Monday, December 13, 2010

Political website gets into the iPad game, showing you don't need to be a newspaper to create a tablet edition

So why would a website feel the need to create an iPad app that duplicates its web content? Since iPad owners could just as easily launch their browser as an app, it does seem like a waste effort, right?
Not necessarily. After all, there are those times when you will be without an Internet connection -- like on a flight -- so an app that allows you to read while offline does have some merit.

The political news website Politico seems to feel that way. They have launched their own free iPad app to compliment their already launched iPhone app. While the iPhone app is a typical RSS reader, the iPad app follows the NYT model. It, too, relies on RSS feeds to populate the app, then it layouts out the copy very much as does the NYT's app.

The problem with news apps that allow offline reading is that travelers will still need to remember to launch their apps before they lose their Internet connection, allowing the app to access the copy. Some apps, like the Financial Times iPad edition, have a download button that brings in the content for all their different sections. Here, where the content is more limited, simply launching the app and keeping it open for a while is all that is necessary.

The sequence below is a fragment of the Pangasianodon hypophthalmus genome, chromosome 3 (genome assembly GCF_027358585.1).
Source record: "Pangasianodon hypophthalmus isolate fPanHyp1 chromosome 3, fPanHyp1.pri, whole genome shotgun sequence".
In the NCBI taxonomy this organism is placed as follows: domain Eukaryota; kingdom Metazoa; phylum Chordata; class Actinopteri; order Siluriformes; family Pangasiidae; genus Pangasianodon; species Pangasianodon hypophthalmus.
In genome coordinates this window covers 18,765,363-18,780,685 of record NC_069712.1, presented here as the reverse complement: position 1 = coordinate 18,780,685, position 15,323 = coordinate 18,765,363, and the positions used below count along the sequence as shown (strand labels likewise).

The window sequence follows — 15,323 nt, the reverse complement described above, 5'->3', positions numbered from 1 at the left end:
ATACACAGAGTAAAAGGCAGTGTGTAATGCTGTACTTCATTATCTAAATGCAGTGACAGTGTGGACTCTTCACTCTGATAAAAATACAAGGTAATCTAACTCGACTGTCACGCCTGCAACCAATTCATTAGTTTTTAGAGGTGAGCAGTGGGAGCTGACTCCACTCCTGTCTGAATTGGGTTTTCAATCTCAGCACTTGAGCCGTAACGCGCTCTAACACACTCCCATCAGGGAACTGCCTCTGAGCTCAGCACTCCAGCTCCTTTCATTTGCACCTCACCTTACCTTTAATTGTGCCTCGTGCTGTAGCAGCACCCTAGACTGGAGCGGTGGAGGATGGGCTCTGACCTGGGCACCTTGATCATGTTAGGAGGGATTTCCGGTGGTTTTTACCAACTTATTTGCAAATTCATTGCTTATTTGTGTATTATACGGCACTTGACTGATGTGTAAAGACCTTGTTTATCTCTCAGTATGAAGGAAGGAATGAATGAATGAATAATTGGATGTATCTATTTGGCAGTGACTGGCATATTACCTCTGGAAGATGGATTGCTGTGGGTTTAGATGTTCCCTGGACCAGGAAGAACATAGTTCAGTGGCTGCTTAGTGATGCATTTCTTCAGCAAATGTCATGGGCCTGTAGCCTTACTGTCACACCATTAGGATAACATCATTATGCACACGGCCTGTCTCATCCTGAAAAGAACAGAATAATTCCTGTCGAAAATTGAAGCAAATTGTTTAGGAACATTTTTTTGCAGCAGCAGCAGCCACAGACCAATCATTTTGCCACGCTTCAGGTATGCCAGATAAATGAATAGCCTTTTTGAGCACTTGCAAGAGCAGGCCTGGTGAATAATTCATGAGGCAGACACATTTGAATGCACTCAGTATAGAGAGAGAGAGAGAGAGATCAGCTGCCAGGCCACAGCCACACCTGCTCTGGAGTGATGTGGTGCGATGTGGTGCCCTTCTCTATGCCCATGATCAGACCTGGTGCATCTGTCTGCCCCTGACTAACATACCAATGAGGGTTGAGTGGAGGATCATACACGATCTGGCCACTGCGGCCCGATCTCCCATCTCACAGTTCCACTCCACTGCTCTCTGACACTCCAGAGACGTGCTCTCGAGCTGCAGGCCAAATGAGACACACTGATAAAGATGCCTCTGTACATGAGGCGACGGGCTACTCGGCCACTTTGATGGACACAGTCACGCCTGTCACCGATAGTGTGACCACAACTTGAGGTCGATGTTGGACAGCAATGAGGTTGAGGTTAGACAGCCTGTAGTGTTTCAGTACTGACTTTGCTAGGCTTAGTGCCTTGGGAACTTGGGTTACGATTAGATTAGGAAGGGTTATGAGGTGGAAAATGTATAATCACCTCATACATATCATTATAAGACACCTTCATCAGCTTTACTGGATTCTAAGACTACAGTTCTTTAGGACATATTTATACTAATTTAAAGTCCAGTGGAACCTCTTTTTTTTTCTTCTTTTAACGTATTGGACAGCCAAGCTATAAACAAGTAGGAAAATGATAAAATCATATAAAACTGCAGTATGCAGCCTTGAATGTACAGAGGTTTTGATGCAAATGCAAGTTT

Strangely, Politico does not mention offline reading in the app's description -- at least not directly. "The clean, easy-to-navigate layout is ideal for staying up to date when you’re on the go," -- I suppose savvy iPad owners get the message.

Comparing the iPad version to the website itself, the first thing I noticed was that Politico had enough inventory available on its site that it could dedicate a lot of real estate to the promotion of its free iPad app. As for the app's business model, it is single-sponsored: in this case, Shell.

If there is a problem with these kinds of apps for web-only properties, it is that some readers will be expecting such things as full, searchable content, etc. That is why some newspapers have decided to call these types of tablet editions "Best of" or "Editor's Choice" to show the reader that the content is a bit limited. This is also why the iTunes app description should point out the advantages of an app version of the product: offline reading, native layouts, etc.